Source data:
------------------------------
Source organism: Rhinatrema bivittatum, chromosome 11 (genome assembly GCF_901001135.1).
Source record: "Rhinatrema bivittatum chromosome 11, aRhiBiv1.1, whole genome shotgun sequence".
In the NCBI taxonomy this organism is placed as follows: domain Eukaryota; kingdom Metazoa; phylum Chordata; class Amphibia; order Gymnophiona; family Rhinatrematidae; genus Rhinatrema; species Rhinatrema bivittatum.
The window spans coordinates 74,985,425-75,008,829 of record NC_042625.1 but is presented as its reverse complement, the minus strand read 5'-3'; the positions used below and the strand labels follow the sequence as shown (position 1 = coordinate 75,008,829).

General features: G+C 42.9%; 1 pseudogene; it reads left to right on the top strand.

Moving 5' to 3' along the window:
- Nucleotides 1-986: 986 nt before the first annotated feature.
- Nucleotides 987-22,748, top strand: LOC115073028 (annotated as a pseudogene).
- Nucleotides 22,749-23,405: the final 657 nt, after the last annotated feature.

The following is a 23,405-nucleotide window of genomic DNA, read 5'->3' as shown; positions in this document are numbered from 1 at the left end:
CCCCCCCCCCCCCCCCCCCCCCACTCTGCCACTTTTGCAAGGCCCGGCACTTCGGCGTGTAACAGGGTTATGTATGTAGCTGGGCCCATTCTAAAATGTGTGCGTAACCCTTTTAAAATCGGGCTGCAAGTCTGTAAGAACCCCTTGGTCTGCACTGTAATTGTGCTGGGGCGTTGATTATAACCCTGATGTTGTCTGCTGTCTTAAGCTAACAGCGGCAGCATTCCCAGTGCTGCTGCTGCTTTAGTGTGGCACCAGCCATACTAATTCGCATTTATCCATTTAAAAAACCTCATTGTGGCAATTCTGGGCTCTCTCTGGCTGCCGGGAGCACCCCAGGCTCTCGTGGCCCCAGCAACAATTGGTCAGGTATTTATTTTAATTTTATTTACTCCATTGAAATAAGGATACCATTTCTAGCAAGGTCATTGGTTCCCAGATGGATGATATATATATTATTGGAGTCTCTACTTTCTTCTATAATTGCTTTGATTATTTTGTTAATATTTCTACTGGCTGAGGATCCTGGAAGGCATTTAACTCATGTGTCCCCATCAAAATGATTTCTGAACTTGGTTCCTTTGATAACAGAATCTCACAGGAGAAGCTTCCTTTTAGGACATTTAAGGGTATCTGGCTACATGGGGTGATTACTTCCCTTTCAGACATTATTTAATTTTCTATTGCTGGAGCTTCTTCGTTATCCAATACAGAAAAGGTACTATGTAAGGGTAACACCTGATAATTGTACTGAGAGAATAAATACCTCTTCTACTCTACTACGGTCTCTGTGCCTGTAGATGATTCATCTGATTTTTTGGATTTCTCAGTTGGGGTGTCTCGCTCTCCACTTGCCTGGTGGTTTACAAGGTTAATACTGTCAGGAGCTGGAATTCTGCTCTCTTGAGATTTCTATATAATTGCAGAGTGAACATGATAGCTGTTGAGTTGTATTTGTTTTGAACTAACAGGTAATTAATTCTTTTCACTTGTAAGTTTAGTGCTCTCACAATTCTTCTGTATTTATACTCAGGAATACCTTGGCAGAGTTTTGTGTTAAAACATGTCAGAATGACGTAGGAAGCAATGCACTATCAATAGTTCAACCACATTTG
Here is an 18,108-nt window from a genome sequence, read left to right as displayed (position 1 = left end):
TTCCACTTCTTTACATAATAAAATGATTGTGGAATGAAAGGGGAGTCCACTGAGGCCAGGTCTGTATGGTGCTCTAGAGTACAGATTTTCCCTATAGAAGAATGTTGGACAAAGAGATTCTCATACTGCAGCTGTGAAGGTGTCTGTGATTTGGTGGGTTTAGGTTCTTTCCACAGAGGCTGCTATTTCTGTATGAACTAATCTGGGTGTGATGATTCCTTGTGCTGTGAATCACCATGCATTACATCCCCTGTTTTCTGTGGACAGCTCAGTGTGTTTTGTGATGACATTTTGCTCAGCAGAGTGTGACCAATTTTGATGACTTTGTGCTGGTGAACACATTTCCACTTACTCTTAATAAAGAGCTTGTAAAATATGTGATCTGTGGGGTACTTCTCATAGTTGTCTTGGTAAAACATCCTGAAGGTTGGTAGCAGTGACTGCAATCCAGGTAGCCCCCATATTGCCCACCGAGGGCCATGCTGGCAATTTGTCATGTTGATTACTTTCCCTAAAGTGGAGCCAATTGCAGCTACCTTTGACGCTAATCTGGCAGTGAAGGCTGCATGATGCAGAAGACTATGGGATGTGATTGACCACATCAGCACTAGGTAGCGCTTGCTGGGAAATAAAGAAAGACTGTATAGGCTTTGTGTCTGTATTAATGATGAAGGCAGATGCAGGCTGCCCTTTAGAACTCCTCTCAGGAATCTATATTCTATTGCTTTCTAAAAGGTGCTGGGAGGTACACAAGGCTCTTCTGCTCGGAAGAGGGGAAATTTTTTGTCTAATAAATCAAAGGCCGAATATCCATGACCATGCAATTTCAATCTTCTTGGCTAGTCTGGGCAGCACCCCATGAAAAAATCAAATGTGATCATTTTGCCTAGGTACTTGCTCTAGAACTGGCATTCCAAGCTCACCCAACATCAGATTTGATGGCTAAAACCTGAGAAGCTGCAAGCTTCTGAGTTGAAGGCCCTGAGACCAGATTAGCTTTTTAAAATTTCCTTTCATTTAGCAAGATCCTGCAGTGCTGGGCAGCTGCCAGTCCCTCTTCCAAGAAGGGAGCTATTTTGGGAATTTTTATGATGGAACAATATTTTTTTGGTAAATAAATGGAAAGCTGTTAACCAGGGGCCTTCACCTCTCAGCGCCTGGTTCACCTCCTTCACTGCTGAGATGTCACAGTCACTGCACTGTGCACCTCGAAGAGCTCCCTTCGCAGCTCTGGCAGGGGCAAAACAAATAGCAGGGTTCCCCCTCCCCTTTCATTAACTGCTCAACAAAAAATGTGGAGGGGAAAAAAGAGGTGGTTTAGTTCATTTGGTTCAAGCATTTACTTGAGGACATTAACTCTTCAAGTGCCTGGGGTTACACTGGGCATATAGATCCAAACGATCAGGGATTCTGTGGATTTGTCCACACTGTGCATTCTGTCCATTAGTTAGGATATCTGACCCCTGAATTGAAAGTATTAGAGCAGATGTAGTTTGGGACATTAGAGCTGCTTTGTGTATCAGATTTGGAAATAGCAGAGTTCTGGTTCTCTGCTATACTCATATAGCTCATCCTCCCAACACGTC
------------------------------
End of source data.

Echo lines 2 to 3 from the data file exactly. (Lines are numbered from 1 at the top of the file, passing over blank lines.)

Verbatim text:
Source record: "Rhinatrema bivittatum chromosome 11, aRhiBiv1.1, whole genome shotgun sequence".
In the NCBI taxonomy this organism is placed as follows: domain Eukaryota; kingdom Metazoa; phylum Chordata; class Amphibia; order Gymnophiona; family Rhinatrematidae; genus Rhinatrema; species Rhinatrema bivittatum.